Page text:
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Florida Lawmakers Rush Bill Benefitting Big Giving Payday Industry

March 1, 2018 | Adam Smith

As Florida lawmakers rush legislation backed by the payday loan industry, a new report by Every Voice Center and Florida Consumer Action Network questions the role the industry’s millions of dollars in campaign cash is playing in the debate this legislative session. The bills (SB 920 and HB 857), which would allow for a higher-dollar version of payday loans, comes after the industry has given nearly $3 million over the past decade to Florida candidates and political committees. The bill could be brought up as soon as Thursday in the Senate Rules Committee.

“Payday lenders trap Floridians in a cycle of debt while draining billions from our state’s residents,” said Bill Newton, deputy director of Florida Consumer Action Network. “Instead of supporting tools and products that would promote financial capability, these lawmakers appear to be doing the bidding of an industry filling their campaign coffers while hurting our communities.”

“A wealthy industry using campaign cash to buy policies that harm vulnerable communities is the perfect example of a political system out of balance,” said Tam Doan, research director at Every Voice Center. “Lawmakers should be focused on doing what’s best for their constituents, not campaign donors. That’s why we need to reform our broken campaign finance system and create a democracy that works for all of us.”

According to the analysis:

  • Payday lending interests have made nearly $3 million in campaign contributions to Florida candidates, party committees, and leadership PACs since 2007.
  • The top recipient of payday industry cash is the Republican Party of Florida, which has received over $1.1 million in industry donations over the years.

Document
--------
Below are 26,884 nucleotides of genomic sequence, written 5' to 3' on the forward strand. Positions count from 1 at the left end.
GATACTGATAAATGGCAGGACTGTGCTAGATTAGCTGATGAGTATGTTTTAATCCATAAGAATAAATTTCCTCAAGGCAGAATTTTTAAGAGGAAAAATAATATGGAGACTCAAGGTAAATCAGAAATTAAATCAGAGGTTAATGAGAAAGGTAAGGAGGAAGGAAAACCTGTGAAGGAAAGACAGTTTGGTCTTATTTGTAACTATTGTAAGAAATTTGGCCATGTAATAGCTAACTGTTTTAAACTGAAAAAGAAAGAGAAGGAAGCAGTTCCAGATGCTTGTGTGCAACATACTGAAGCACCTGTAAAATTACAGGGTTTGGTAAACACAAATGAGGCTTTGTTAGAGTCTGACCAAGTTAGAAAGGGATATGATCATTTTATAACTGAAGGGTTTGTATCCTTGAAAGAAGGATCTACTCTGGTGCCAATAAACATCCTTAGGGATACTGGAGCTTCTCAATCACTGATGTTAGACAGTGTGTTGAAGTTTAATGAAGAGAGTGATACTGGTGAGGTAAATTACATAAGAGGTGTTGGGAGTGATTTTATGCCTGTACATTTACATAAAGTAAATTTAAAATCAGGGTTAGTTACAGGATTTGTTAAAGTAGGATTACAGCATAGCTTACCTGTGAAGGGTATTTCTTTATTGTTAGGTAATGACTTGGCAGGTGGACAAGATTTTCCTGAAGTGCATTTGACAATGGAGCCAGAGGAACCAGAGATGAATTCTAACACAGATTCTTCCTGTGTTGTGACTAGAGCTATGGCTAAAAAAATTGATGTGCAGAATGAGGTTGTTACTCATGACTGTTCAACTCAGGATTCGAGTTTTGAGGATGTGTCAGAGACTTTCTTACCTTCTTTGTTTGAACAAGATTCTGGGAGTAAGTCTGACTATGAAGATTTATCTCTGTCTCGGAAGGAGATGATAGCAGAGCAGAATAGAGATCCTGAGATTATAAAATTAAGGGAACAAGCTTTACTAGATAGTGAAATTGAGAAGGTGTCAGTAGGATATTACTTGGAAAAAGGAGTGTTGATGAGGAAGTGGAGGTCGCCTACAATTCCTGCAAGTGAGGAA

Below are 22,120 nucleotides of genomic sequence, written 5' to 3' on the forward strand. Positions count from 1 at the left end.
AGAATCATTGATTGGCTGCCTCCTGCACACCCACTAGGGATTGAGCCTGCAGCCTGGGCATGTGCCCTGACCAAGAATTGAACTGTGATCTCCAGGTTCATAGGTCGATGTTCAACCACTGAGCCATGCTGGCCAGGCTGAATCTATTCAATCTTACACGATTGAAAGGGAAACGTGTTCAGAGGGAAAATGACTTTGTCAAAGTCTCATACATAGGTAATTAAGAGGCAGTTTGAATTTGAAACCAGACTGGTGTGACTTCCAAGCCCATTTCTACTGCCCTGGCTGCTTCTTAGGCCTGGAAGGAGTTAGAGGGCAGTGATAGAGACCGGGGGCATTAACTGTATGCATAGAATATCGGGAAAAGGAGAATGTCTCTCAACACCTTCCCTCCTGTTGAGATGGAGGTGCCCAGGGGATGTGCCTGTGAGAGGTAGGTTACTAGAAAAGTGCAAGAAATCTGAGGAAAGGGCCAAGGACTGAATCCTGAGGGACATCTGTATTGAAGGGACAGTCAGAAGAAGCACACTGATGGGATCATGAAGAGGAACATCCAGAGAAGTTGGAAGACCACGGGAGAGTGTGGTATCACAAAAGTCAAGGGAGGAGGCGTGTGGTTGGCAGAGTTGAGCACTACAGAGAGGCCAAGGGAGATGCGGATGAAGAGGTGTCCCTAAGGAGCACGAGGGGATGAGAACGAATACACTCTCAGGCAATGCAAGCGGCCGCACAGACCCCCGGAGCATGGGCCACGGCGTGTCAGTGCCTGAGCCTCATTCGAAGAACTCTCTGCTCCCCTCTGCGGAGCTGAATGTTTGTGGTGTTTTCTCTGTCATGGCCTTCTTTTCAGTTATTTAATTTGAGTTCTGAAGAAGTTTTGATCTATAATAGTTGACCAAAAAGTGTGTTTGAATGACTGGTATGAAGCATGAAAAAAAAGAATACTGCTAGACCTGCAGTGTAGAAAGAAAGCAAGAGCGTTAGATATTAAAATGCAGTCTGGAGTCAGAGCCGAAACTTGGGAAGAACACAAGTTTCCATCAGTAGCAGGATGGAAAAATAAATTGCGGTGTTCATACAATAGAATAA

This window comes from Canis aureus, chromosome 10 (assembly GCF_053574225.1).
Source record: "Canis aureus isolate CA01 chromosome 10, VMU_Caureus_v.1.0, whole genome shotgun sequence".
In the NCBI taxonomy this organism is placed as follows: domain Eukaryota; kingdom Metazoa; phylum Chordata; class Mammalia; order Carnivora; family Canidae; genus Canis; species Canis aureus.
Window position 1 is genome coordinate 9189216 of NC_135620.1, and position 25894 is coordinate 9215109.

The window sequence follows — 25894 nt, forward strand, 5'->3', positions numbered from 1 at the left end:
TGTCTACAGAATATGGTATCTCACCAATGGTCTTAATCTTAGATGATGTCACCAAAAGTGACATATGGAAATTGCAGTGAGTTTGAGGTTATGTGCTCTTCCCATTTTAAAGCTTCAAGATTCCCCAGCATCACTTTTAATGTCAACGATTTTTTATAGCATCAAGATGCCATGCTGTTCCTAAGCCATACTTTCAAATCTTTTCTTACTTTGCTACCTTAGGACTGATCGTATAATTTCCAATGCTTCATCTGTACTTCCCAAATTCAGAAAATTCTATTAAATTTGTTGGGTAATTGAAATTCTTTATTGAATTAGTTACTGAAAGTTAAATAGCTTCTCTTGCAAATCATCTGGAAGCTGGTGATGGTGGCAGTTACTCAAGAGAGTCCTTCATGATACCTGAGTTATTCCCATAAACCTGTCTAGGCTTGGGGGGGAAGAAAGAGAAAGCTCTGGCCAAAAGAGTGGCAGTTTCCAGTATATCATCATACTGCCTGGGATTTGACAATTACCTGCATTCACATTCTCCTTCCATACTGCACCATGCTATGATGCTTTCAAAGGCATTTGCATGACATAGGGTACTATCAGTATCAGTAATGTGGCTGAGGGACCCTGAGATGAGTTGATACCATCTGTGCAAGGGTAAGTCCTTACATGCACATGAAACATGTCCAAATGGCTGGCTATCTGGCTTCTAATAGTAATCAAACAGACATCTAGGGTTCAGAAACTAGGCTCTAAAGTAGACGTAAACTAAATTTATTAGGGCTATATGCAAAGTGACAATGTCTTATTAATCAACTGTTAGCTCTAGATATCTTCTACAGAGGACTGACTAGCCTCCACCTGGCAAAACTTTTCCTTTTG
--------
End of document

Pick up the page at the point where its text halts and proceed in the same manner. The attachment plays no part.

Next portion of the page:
• Sen. Lizbeth Benacquisto, chair of the Senate Rules Committee where the bill is headed as its last committee stop, has received $6,000 from the industry.
  • On December 4, 2017, the same day the House payday bill (HB 857) was filed with Rep. Janet Cruz listed as a co-sponsor, Cruz’s county campaign received a $1,000 check from Advance America. Other top recipients include legislative leadership and sponsors of the bill.
  • The industry has spent an additional $5 million on lobbying to back up those donations.

The bill being pushed by lawmakers would allow payday lenders to offer “installment loans,” which are structured as longer, higher-dollar versions of traditional payday loans. This bill would allow the industry to expand their targeting of vulnerable populations, putting these communities’ financial stability at stake.

The installment loans bill is opposed by a broad array of groups, including the NAACP Florida State Conference, AARP Florida, UnidosUS, and the Florida Conference of Catholic Bishops​.

The report on payday industry donations and lobbying is available online at everyvoice.org/payday-florida.


The Florida Consumer Action Network (FCAN) is a grassroots organization which empowers citizens to influence public policy on issues including finance, insurance, utilities, and transportation.  Established in 1984, FCAN stands for an America where everyone gets their fair share, does their fair share, and pays their fair share; and where everyone plays by the same rules. Learn more at fcan.org.

Every Voice Center is a national, nonprofit organization fighting for a democracy that works for everyone. Learn more at everyvoice.org.